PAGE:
One chicken shop company that seems to have really capitalised on this is Morley's, a chain exclusive to south London. They've gone on the social media offensive, gauging interest in T-shirts, setting up events with local trendy internet radio station Balamii and going as far as hosting a "pop-up" Valentine's Day special restaurant, where they served southern specialities like chicken and waffles.

It's clever stuff. The clientele in some cases – particularly around Peckham, New Cross and Elephant & Castle – has changed. As social housing is demolished to make way for luxury flats, and the rents of surrounding properties are raised, families are being forced out of the areas they've lived in their entire lives, and the people replacing them tend to be younger and more affluent – young professional implants from the Home Counties who see chicken shops as quaint emblems of their new lives in the big city.

Owners have discerned that guffawing art students are enamoured with the notion of the chicken shop – the concept of it, rather than the reality. So they're moving to exploit exactly that. I've personally already seen price hikes in certain places, and seen others complaining online (and at least one person claiming owners are charging hipsters more than school kids), though this could be to do with Brexit or adjusting prices for inflation – as one Morleys branch told me it was on a drunken Friday night.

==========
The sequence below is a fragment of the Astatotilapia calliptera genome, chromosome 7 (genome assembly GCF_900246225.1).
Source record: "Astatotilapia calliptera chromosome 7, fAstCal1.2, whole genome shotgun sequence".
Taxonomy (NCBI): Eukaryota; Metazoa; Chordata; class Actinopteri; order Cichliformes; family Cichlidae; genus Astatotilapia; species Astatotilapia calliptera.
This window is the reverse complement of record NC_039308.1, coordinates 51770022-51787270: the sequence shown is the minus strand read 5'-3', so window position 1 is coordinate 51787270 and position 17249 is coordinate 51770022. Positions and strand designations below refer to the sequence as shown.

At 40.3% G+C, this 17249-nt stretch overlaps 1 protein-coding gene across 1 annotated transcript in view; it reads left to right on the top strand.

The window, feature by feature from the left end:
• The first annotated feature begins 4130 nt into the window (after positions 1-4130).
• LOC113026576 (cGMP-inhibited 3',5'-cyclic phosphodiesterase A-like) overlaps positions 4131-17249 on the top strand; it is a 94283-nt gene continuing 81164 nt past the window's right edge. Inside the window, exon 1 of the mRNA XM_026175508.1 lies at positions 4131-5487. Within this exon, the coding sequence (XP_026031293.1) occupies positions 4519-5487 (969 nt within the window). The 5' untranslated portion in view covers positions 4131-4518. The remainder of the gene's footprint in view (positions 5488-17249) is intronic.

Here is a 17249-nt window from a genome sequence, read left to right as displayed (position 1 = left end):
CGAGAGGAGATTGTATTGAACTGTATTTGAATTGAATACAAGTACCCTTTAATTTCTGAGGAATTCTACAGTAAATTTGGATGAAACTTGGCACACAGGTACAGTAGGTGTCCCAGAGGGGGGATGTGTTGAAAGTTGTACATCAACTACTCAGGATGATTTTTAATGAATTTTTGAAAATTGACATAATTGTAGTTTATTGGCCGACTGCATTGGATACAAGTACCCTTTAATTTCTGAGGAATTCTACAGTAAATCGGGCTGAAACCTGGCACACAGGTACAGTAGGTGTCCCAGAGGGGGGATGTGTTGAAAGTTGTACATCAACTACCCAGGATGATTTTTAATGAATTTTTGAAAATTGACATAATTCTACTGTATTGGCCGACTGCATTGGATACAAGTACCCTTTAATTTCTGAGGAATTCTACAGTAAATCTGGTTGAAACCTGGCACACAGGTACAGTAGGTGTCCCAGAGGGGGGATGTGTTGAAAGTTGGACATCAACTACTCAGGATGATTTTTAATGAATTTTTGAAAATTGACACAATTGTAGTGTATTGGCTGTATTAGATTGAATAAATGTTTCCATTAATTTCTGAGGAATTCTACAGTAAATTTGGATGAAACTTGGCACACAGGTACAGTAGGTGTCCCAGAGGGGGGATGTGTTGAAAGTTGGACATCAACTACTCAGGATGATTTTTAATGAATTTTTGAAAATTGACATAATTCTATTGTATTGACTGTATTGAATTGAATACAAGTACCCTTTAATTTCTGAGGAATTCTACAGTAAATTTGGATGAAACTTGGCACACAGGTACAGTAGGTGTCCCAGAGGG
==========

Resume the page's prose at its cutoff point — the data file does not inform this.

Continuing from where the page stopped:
Regular customers are noticing a sea change. A popular tweet last week pointed out that many chicken shops are starting to look like VICE articles, which – to be fair – is absolutely true. Students and media workers have decided chicken shops are now worth their time, if as much for the whimsy as the cosy interiors and the low, low prices. It's easy to draw parallels here with the "cheeky Nando's" meme: a normal thing utilised by normal people, the normalcy of which is seen as a curiosity to outsiders.

An episode of 'The Pengest Munch'

And so the chicken shop becomes a cultural icon that doesn't really have a personality, but rather has had personality thrust upon it. "Chicken Shop Date", the T-shirts made by this man and numerous articles about the (to be fair, quite interesting) work of this man are all good examples of the chicken shop's elevation in popular culture.